Since 1948, the Tatmadaw has been at war with communist guerrillas, ethnic insurgencies, pro-democracy flag bearers, and civilian protesters. In her 2003 book Making Enemies, Mary Callahan identified that the leaders of Tatmadaw differed from any of the military juntas elsewhere in the world, for they were not politicians in uniforms but warfighters. Callahan writes, “Postwar Burmese regimes have been made up of warfighters who never mastered the art of politics enough to win a single election.” Therefore, Tatmadaw has always remained an organization that resembled religious extremists and Nazi-style paramilitary militias. It has created an image of an enemy within – anyone that opposes their legitimacy.
International Response to the Crisis
Since the February coup in Myanmar, the international community has struggled to agree on a coherent action plan against the Tatmadaw. China and Russia have blocked the United Nations Security Council from condemning the military coup, citing the Myanmar crisis as an internal affair. In line with the ASEAN Charter, Indonesia, Singapore, and Malaysia have called for an immediate cessation of violence, the release of political prisoners, and the restoration of democratic governance. But other member states – particularly Vietnam, Laos, and Cambodia – have no explicitly condemned the military actions.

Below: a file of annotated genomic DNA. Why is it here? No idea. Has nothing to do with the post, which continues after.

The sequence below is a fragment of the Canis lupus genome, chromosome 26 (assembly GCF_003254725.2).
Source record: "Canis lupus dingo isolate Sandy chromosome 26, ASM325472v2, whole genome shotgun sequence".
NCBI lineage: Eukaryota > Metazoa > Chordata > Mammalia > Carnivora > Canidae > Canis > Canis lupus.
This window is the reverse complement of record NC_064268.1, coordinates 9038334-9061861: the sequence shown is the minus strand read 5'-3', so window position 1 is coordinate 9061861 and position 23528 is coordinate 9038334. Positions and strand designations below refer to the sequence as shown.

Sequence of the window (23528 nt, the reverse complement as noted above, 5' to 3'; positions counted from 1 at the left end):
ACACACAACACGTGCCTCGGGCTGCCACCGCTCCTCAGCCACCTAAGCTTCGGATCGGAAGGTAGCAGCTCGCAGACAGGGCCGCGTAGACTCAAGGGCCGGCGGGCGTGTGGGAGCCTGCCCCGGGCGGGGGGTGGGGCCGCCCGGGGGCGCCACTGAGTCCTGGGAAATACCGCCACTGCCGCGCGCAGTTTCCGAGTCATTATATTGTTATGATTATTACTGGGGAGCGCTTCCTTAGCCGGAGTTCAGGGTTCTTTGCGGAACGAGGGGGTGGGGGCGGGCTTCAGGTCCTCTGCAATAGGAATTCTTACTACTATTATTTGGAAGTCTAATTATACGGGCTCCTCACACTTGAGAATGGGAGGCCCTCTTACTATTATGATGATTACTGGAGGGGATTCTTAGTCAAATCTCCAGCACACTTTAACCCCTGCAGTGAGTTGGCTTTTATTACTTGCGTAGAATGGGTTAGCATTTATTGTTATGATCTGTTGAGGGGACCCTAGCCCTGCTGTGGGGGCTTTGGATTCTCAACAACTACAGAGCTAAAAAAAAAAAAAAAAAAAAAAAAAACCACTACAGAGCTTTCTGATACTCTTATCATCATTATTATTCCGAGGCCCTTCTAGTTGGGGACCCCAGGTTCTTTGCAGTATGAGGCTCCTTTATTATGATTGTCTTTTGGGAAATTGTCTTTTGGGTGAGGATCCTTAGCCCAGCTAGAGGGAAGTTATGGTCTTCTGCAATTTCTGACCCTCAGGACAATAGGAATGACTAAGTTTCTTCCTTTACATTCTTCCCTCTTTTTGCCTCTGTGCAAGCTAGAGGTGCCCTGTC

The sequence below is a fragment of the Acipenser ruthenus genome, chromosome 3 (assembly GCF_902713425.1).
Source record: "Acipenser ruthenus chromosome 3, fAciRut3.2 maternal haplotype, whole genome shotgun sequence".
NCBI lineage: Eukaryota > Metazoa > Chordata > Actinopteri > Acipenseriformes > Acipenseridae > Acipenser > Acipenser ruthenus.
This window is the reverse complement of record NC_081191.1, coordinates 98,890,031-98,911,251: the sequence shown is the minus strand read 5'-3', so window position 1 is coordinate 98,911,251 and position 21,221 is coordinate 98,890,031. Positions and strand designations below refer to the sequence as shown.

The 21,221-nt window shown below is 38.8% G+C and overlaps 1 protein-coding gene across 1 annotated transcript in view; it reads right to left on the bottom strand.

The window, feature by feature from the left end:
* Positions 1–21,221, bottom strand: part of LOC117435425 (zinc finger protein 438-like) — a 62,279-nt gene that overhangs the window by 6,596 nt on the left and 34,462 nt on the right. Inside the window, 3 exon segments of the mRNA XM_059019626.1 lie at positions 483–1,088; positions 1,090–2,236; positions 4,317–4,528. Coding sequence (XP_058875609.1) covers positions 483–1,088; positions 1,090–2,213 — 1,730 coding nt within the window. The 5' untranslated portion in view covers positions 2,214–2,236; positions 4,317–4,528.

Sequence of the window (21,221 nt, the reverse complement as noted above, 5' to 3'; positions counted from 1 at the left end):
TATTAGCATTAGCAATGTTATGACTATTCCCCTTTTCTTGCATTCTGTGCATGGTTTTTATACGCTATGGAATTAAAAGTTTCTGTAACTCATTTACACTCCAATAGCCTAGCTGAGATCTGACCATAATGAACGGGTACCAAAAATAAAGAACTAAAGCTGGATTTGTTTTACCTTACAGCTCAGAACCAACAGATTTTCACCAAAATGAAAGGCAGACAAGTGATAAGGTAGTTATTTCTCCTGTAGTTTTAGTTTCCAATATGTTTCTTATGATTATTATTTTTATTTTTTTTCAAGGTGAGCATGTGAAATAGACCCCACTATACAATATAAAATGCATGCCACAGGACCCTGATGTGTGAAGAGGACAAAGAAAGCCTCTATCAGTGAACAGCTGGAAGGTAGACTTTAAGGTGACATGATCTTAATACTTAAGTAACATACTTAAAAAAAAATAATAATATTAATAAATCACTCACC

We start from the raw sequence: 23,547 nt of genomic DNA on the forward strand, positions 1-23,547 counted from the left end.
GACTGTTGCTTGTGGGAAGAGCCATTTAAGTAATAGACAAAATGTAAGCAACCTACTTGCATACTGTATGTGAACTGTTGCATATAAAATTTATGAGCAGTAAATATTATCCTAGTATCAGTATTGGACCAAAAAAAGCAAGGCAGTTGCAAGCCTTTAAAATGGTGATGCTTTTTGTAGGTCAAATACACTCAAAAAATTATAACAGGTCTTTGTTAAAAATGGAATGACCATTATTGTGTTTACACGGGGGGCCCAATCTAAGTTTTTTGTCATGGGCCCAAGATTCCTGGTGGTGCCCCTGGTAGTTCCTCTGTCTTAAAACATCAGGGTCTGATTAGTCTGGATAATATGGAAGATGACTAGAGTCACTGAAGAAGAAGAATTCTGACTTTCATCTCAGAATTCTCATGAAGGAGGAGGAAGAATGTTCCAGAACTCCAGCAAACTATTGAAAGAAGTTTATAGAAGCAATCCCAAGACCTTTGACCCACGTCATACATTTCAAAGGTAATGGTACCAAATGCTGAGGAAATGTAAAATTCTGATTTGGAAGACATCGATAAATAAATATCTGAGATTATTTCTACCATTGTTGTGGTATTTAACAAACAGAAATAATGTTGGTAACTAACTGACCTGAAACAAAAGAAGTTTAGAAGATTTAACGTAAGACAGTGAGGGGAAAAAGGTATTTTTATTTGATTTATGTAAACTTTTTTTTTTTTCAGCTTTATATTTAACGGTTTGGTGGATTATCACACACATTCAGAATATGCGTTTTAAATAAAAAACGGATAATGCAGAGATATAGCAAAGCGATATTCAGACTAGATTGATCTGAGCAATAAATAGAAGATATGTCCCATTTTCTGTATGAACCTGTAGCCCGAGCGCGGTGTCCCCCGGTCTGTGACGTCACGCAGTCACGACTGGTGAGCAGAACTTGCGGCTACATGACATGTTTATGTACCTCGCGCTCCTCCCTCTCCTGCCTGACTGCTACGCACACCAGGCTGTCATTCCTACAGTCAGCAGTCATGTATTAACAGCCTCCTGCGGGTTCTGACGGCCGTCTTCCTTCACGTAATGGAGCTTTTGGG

The United Nations flag is seen during the 74th session of the United Nations General Assembly at U.N. Headquarters in New York City, New York, U.S., on September 24, 2019. REUTERS | Yana Paskova
Following the 2021 coup, Joe Biden, the President of the United States, has stated his willingness to work with US partners to “support democracy and the rule of law” in Myanmar. On 11 February, the Biden administration imposed initial sanctions and announced the redirection of $42 million of bilateral assistance from the government to civil society. Several others – including the United Kingdom, and European Union – have begun rolling out sanctions against military leaders in Myanmar.
Targeted sanctions by the country’s trading partners can serve as a signal to the Tatmadaw, and the generals. Countries should come together in support of the global arms embargo, barring the direct or indirect supply of weapons & other military equipment to the junta. Even though China, the largest arms supplier to Myanmar, has blocked a UNSC resolution against the Myanmar crisis, other countries must come together to block the supply of arms on their part.
There are, however, limitations to suggest that external actors of today could exert leverage on Myanmar’s generals. The total leverage that international actors could summon after the brutal violence against the Rohingya had little impact on civilian government back in 2015. Keeping this in mind, Asian and Western democracies should pressure the Tatmadaw to peacefully transition power to a democratically-elected government. Another safe bet would be to impose sanctions targeting individuals as it would not have any negative impact on the population as such.
Picture: New York Times